Trinity writers making waves in the literary world

Writers from Trinity give their take on their student experience, how it influenced their writing career and what advice they’d give to aspiring writers

Irish writers are making waves in the national and international literary world. While Trinity may be the college of Wilde and Goldsmith, many students are perhaps more engaged with the works of recent graduates such as Sally Rooney and John Boyne. These two are but a select example of the many Trinity graduates who are both modernising and maintaining Trinity’s literary legacy. Speaking to Trinity News, Claire Hennessy, Giséle Scanlon and Sara Baume recounted their experience as students and writers.

Getting started

When asked if there was anything about the Trinity environment that made Claire Hennessy want to become a writer, she remarked that while she was already writing before college, and even though she was writing essays for class, her “writing life always felt very separate particularly from English, where the focus is on analysing existing literary texts rather than creating your own”. Hennessy studied History and English Literature as an undergraduate, before completing her Masters in Popular Literature and Creative Writing, which she described as “its own little world”. She has since published thirteen books, encompassing genres such as teen, young adult, and historical fiction. She has worked in publishing as an editor with Penguin Random House and was a long-time teaching favourite at the Centre for Talented Youth Ireland (CTYI) and the Irish Writers’ Centre, as well as co-founding and teaching in the Creative Writing school, The Big Smoke. She also co-runs the literary journal Banshee, with Banshee Press publishing its first book later this year, a debut story collection by Lucy Sweeney Byrne.

Regarding her experience as an English and History undergraduate, Hennessy believes she “didn’t take advantage of all the extra-curricular opportunities available”, even so, “the course taught me a lot about how to get work done when there isn’t a rigorous structure in place there’s sometimes a lot of eye-rolling over arts degrees due to the low number of contact hours, but putting you in a position where you have to manage your own time and energy is a really valuable experience”.

“Gisèle Scanlon described her first day in Trinity with nostalgia, emphasising how Trinity presents an environment cultivated for the appreciation of literature.”

Sara Baume too expanded on how differing skill sets can enhance writing technique. When probed about the possibility of transitioning from one art form to another, Baume’s advice to students wanting to branch to another artistic medium was “Do! There’s a significant number of writers who have emerged in the past couple of years from disciplines other than literature film, music, psychology and this seems to have enriched their writing in unique and interesting ways.” Not to belittle the necessity of reading within the practice of writing, she asserts that “you must read, of course, and if you are a student of literature and obviously already reading, then I’d emphasise the importance of looking to other fields, and other art forms in particular, in order to learn more about your own.” Baume studied Fine Art at IADT before obtaining her Masters in Creative Writing at Trinity. Baume also spent nine months as an intern at the Douglas Hyde Gallery in 2008 and has since published two novels, Spill Simmer Falter Wither in 2015, and A Line Made by Walking in 2017. Her novels reflect a fusion of visual and written images, and her work has received vast critical acclaim internationally as well as winning a range of awards, including the 2015 Rooney Prize for Literature.

Gisèle Scanlon described her first day in Trinity with nostalgia, emphasising how Trinity presents an environment cultivated for the appreciation of literature: “I was swept up and into the gentle hush of a close reading of Seamus Heaney’s poem The Tollund Man and for me, Heaney is just as potent and complicated as Homer, Dante, Gilgamesh, and in that sense for the last three years in Trinity I am simply an inheritor of literature, literature’s spiral-like lineage.” She expressed her interest in Irish identity, and mentioned a “famous lecture given in the Sorbonne the year of Joyce’s birth in 1882 by the French philosopher Ernest Renan called ‘What is a Nation?’” She explained how this lecture and the arguments surrounding it anticipated the European Union producing a multilingual identity.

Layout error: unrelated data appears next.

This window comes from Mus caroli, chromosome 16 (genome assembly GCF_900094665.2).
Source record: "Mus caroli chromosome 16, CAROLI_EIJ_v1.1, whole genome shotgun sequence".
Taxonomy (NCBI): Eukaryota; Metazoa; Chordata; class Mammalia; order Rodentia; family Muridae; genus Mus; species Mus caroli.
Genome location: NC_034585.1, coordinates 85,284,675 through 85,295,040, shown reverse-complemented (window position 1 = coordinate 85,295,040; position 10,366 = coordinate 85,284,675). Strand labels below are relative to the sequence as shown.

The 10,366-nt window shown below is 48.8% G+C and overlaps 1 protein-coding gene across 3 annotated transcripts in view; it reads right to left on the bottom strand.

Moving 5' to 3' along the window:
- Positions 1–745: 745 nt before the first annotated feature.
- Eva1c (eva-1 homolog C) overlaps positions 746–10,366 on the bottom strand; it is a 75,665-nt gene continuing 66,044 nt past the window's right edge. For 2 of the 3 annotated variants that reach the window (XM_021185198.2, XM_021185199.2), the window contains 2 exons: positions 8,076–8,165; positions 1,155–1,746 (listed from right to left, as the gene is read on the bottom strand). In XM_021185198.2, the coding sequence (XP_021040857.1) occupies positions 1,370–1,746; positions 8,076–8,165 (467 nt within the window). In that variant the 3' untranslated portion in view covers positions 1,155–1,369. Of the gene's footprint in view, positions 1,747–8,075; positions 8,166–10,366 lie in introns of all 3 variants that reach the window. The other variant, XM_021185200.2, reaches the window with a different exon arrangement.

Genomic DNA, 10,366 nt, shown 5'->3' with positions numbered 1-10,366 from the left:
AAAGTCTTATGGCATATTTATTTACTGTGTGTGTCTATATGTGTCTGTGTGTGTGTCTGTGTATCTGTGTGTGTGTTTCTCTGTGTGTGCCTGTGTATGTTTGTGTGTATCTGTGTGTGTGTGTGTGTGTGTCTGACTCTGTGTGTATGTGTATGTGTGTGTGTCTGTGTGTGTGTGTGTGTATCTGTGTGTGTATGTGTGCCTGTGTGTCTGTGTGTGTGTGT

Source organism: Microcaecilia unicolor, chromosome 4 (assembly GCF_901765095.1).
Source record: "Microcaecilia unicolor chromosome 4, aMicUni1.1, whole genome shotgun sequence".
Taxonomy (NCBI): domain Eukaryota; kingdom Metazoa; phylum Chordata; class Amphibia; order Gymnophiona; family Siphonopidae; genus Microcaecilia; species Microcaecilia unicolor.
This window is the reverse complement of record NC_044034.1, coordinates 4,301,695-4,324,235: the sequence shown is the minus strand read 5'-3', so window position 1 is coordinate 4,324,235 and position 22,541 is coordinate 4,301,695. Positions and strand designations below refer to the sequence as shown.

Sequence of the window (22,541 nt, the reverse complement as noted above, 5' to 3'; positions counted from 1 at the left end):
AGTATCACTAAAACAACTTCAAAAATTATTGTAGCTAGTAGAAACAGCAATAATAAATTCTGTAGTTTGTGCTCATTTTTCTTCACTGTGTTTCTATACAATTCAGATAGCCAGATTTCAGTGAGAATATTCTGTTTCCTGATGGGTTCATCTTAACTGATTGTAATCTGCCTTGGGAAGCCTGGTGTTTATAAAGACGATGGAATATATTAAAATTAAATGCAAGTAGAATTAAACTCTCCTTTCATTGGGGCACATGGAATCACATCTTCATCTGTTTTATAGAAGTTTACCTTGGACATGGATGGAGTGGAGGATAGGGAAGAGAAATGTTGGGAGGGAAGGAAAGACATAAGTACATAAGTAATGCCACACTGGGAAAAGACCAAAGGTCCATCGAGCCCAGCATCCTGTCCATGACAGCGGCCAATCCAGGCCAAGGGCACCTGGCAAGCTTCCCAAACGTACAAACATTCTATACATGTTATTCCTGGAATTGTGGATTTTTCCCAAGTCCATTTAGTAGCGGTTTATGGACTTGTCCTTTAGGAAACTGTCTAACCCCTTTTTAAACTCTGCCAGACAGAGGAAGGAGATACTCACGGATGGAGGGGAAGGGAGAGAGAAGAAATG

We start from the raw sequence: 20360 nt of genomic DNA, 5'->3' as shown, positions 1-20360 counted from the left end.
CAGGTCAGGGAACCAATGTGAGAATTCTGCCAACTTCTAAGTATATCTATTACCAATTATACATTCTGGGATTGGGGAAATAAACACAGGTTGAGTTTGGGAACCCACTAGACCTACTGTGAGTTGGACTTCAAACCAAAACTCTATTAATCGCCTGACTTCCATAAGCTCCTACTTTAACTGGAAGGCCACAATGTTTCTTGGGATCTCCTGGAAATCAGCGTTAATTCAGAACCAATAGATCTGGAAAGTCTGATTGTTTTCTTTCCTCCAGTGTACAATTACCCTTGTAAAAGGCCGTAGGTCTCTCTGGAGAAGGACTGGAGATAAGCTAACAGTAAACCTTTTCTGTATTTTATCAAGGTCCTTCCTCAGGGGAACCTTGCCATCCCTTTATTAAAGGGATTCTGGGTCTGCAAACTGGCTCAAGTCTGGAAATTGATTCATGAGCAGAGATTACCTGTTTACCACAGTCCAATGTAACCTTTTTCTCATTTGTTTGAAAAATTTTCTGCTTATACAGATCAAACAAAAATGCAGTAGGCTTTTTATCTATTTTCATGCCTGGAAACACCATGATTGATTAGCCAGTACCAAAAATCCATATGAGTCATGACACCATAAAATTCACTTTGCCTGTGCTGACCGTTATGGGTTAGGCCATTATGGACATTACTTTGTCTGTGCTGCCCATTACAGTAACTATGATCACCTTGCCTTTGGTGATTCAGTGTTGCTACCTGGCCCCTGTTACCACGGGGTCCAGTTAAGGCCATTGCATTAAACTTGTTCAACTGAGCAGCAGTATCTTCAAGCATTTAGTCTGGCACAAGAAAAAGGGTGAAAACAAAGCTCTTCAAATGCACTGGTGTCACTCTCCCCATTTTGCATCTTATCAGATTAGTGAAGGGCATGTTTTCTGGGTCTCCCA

Scanlon has attained her Masters in Creative Writing and Popular Literature in the last few years, and is currently studying the M.Phil in Art History and Ireland before applying for a PhD. Before returning to Ireland, Scanlon published two best-selling non-fiction books, The Goddess Guide and The Goddess Experience. In addition, she spent a decade as a culture critic, featuring in The New York Times, The Huffington Post, The Guardian, The Irish Times, Condé Nast Traveler, and Vogue. She is a recipient of the Galaxy Irish Book Award and two British Literary awards from the International Academy of Digital Arts and Sciences, and is now the Editor-in-Chief of the College Green Literary Journal.

“Considering their popularity alongside other young Irish writers, it seems that Ireland is becoming a fertile landscape for emerging authors, a sentiment which all three authors agreed with.”

Scanlon’s experiences in Trinity have influenced her as a writer in varying ways. She describes her experience editing the College Green Literary Journal, and the “process of editing, and giving advice and feedback to writers” as an “immensely tender one”. When studying for her first Masters in Creative Writing, she was “workshopped in long fiction, the short story, creative nonfiction, the essay, poetry” reading every genre “with that discipline’s rules firmly in mind”. Scanlon values how “understanding the rules means that one can then experiment with breaking away from them,” referencing Irish writers who have exercised this skill such as “the fearless Anakana Schofield and Eimear McBride and Mike McCormack” as they have “opened up the sentence”. In addition, she cites examples further afield: “Ocean Vuong, Teju Cole, Han Kang, Deborah Levy, and Maggie Nelson whose Bluets is an astonishing piece of writing…there are many rule breakers creating fresh new things and reading these writers shows the newest possibilities.”

Achieving success

Regarding their respective literary successes, Hennessy expressed curiosity with the concept of “literary success”. She doesn’t “consider it a phrase that lives anywhere near” her, “perhaps that’s telling in itself once you’re publishing work, you realise that there are still all these other levels that you could potentially achieve – that others are achieving – as well as the difficulty of continuing to publish”. She sees moving up in the literary world as “a giant game of Snakes and Ladders”.